2015/16 2014/15 Increase/ Decrease % 2015/16 OBR Forecast6 2014/15 Outturn Forecast Increase/Decrease %
Current Budget Deficit2 36.4 44.9 -18.8   40.8 59.7 -31.7
Net Investment3 9.9 8.9 11.1 28.7 30.4 -5.7
Net Borrowing 4 46.3 53.8 -13.9 69.5 90.1 -22.9
Net Debt 5 1,524.1 1,453.6 4.9 1,532.0 1,486.5 3.1
Net Debt as a % of GDP 80.6 79.5 -   80.3 80.0 -

Table source: Office for National Statistics

Table notes:

  1. Unless otherwise stated
  2. Current Budget Deficit is the difference between current expenditure (including depreciation) and current receipts
  3. Net Investment is gross investment (net capital formation plus net capital transfers) less depreciation
  4. Net Borrowing is Current Budget Deficit plus Net Investment
  5. Net Debt is financial liabilities (for loans, deposits, currency and debt securities) less liquid assets
  6. All OBR figures are from the OBR Economic and Fiscal Outlook published on 08 July 2015
  7. Full financial year ending 2015 (April 2014 to March 2015) and full financial year ending 2016 (April 2015 to March 2016)

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On the same day as this bulletin is released, the OBR publishes a commentary on the latest figures and how these reflect on its forecasts. The OBR provides this commentary to help users interpret the differences between the latest outturn data and the OBR forecasts by providing contextual information about assumptions made during the OBR’s forecasting process.

4. Public sector and sub-sector net borrowing

In the UK, the public sector consists of 5 sub-sectors: central government, local government, public non-financial corporations, Bank of England and public financial corporations (that is, public sector banks). Table 3 summarises the current monthly and year-to-date borrowing position of each of these sub-sectors along with the public sector aggregates. Full time series for these data can be found in Table PSA2.

Table 3: Sub-sector Breakdown of Public Sector Net Borrowing

United Kingdom

September Financial year-to-date1
    2015 2014 Change 2015/16 2014/15 Change
General Government 10.7 12.1 -1.5 49.2 56.2 -7.0
of which            
Central Government 9.5 10.8 -1.2 52.2 60.8 -8.6
Local Government 1.1 1.3 -0.2 -3.0 -4.7 1.6
Public Non-Financial Corporations -0.2 -0.1 -0.1 -1.0 -0.7 -0.2
Bank of England -1.0 -1.0 0.0 -1.9 -1.6 -0.2
Public Sector ex (PSNB ex) 9.4 11.0 -1.6   46.3 53.8 -7.5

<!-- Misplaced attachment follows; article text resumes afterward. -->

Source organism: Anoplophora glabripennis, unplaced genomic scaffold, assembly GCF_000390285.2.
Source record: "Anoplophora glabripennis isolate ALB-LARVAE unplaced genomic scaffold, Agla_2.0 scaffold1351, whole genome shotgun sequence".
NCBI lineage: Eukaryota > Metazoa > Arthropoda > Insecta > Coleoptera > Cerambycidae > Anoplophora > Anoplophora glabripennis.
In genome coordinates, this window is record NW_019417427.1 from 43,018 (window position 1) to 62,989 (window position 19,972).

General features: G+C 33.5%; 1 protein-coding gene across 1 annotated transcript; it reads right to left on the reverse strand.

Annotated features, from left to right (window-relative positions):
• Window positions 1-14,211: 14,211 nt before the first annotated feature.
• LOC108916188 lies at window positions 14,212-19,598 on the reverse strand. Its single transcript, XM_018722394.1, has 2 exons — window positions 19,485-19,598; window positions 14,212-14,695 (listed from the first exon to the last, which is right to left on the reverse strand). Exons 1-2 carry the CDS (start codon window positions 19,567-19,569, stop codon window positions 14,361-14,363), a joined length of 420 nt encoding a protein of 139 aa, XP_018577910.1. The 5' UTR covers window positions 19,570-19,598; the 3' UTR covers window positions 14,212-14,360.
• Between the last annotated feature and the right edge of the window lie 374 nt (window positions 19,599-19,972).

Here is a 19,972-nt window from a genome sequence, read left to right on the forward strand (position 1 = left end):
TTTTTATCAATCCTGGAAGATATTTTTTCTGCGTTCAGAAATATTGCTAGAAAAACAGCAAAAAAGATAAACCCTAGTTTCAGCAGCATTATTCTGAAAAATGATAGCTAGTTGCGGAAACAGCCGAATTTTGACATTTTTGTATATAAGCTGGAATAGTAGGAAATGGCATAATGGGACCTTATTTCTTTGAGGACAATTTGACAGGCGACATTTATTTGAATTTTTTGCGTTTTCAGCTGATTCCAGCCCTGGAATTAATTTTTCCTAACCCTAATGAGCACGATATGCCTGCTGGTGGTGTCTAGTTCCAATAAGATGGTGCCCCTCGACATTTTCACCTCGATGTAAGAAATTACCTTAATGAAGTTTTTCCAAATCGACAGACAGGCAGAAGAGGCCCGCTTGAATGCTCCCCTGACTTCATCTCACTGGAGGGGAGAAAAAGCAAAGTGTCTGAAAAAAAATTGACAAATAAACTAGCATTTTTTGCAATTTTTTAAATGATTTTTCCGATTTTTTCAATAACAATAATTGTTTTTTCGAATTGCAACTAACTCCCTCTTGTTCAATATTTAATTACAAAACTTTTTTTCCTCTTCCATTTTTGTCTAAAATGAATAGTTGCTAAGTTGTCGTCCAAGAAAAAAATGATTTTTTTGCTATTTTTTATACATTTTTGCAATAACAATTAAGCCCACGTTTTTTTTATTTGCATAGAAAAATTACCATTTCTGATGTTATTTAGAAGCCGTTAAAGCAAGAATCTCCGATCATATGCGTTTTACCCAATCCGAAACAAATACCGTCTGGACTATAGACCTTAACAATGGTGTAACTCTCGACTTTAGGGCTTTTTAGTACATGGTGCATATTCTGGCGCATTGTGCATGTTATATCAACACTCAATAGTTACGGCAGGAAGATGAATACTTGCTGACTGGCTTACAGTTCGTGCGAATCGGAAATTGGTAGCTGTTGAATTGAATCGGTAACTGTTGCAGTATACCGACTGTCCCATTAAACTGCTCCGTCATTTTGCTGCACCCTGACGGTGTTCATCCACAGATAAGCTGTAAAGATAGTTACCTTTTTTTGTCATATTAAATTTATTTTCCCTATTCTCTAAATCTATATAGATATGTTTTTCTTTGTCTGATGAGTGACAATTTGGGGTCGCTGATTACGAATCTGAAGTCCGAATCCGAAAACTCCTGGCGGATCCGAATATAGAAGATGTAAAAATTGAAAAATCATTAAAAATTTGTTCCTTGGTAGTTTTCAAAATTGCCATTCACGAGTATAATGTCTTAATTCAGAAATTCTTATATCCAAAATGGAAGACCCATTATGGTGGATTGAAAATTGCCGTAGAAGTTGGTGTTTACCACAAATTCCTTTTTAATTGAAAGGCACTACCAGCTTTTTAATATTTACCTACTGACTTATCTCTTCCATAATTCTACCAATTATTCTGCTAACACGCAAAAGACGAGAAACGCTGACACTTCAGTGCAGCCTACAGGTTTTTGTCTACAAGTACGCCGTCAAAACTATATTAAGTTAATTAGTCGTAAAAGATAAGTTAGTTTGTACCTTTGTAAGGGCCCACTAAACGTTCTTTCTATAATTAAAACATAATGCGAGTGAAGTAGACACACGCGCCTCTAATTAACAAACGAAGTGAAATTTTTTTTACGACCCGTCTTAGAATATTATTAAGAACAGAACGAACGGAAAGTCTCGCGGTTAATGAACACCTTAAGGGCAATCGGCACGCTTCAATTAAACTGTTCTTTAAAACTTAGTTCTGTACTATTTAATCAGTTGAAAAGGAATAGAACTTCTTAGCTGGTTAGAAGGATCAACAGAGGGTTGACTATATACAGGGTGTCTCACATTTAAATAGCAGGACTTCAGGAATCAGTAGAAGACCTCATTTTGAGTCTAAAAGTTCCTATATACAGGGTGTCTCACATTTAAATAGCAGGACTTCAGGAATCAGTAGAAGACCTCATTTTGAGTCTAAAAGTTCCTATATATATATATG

Public Financial Corporations -0.8 -0.8 0.0 -4.7 -4.3 -0.4
Public Sector (PSNB) 8.6 10.2 -1.6   41.7 49.5 -7.8

Table source: Office for National Statistics

Table notes:

  1. 2015/16 refers to financial year ending in March 2016 and 2014/15 refers to financial year ending in March 2015

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Figure 2 illustrates public sector net borrowing excluding public sector banks (PSNB ex) for the last 22 financial years and highlights that between the financial year ending 1999 (April 1998 to March 1999) and the financial year ending 2001 (April 2000 to March 2001), borrowing was in surplus, that is, the public sector was a net lender.

Figure 2: Public sector net borrowing excluding public sector banks; the financial year ending 1994 to date

All data excluding public sector banks, United Kingdom

Figure 2: Public sector net borrowing excluding public sector banks; the financial year ending 1994 to date
Source: Office for National Statistics

Notes:

  1. OBR full financial year forecast for PSNB ex from July 2015 Economic & Fiscal Outlook (EFO)
  2. Financial year 1993/94 represents financial year ending 1994 (April 1993 to March 1994)
  3. Ytd = year-to-date (April to September)
  4. GDP = Gross Domestic Product

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PSNB ex peaked in the financial year ending 2010 (April 2009 to March 2010) as the effects of the economic downturn impacted on the public finances (reducing tax receipts while expenditure continued to increase). PSNB ex has reduced since then, although remained higher than before the financial year ending 2008 (April 2007 to March 2008) and the 2007 global financial market shock.

PSNB ex in the financial year ending 2013 (April 2012 to March 2013) was higher than in the previous financial year largely as a result of the recording of an £8.9 billion payable capital grant in April 2012, as recognition that the liabilities transferred from the Royal Mail Pension Plan exceeded the assets transferred.